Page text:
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Nielsen and Billboard are now counting views of official YouTube videos in their pop sales charts.

Since we’re unlikely to see Yannick Nézet-Séguin’s conductorly gyrations go viral online anytime soon, classical music is not part of the calculation. But that doesn’t mean we shouldn’t be paying attention.

(In fact, all of the current Top 10 albums in the Classical category this week have a crossover component, which is another issue altogether.)

It’s fascinating to see what’s going on in the world of popular culture, where for a whole generation YouTube is replacing traditional entertainment and even educational programming.

It is a medium classical musicians and presenters ignore at their peril — and I write this knowing that the cost and time of adding video to a performing arts to-do list seems like an impossibly daunting challenge.

But look at it this way: We, the art music aficionados, feel like we were collectively shortchanged by CBC when it cut back on classical programming. If people aren’t exposed to classical music, how are they ever to consider it as viable listening, goes the argument.

Now that YouTube gets far more attention from viewers and listeners than CBC ever did, it’s time to ask the same thing of YouTube.

Look at these stats released by Billboard this week:

The most notable YouTube-influenced title this week is viral sensation “Harlem Shake” by producer Baauer, which debuts at No. 1 on both the Hot 100 and Streaming Songs charts and jumps 12-1 on Dance/Electronic Songs with 103 million views, according to YouTube. According to Nielsen, the “Harlem Shake” arrival also benefits from viral video-influenced sales of 262,000 downloads. That sales sum alone, good for a No. 3 ranking on Hot Digital Songs, would have placed the track within the top 15 on the Hot 100 without the inclusion of YouTube streams into the calculation.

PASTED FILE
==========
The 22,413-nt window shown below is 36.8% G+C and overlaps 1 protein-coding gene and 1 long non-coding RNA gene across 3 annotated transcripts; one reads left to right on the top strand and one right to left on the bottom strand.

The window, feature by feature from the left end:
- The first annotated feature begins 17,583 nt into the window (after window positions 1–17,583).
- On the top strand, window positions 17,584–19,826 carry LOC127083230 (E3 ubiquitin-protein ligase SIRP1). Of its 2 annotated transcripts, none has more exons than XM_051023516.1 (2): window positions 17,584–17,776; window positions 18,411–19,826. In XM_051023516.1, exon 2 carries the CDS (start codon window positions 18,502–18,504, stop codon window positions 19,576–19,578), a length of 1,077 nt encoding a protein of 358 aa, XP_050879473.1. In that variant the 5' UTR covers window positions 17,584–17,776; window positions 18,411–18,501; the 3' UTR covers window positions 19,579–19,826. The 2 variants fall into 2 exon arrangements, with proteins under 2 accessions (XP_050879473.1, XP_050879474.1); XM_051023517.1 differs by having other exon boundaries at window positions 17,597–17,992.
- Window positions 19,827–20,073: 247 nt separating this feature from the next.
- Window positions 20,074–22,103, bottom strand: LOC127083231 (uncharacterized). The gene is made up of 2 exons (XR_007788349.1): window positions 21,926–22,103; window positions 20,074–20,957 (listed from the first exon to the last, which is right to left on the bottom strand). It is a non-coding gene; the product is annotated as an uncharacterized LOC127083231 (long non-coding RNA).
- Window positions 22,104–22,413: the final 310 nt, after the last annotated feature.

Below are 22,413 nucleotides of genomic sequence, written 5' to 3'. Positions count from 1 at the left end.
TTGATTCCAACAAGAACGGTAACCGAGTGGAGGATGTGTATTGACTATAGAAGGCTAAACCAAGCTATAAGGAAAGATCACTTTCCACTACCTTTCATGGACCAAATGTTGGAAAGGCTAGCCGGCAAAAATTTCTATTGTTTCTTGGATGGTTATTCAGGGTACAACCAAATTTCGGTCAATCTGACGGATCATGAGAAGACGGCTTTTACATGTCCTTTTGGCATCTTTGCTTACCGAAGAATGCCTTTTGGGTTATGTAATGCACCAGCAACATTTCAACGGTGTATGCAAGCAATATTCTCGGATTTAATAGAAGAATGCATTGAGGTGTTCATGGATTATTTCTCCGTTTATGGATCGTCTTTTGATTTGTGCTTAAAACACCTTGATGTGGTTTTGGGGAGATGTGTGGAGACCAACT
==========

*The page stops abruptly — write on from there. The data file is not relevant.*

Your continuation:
Other YouTube-influenced highlights on the Hot 100 include Rihanna’s “Stay” which jumps 57-3 and Drake’s “Started From the Bottom” which soars 63-10. Videos for both songs were posted on YouTube during the tracking week, with Rihanna’s title garnering 3.8 million views in the U.S. and Drake’s “Started” earning 5.1 million.  In addition, perennial YouTube favorite PSY rebounds 48-26 on the Hot 100 with “Gangnam Style” which adds another 3.7 million streams this week to its already impressive streaming total.

No one in the art music world would be deluded enough to think that classical music can compete with this.

But a full-length recording of Book I of J.S. Bach’s Well Tempered Clavier by Glenn Gould posted here had, as of today, received 488,368 views (for some reason, Book II has only attracted 68,115 views) from a non-label source and without any sort of promotion on the part of the person who posted it on his or her YouTube channel.

With a bit of focused Facebooking and Tweeting, it is entirely conceivable that several thousand people who would otherwise not give a damn might see a piece of classical music performed by or written by Canadians — and fall in love with it.

The No. 5 most popular classical music video on YouTube is of John Williams in a striped sweater and jeans playing “Asturias” by Isaac Albeniz seated on a plain chair in a large, resonant room, in front of two microphones. There are no visual or aural trick here, just the performer and the music.

This video had, as of today, garnered 5,435,572 views since being posted six years ago:

John Terauds

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2 Responses to Issues: Classical musicians and presenters ignore YouTube at their own peril

  1. I’m with you, John–the older crowd still very active in the classical music industry (agents, many producers, some performers, presenters) need to get with the program. This is a window–nay! a door!–to connecting with younger audiences, who are readily turned on to classical music if presented to them engagingly and in their “language” of media.

  2. Jordan says:

    The flip-side, of course, is rights management and the legality of posting recordings on YouTube. For example, the Gould WTC recording you linked to is almost certainly a copyright violation, and if Sony (?) finds the page they will probably ask YouTube to take it down.

    The Albeniz link you provided is apparently approved by the copyright holder, who has blocked it for American viewers (I am in Canada but go through a US proxy for Internet access).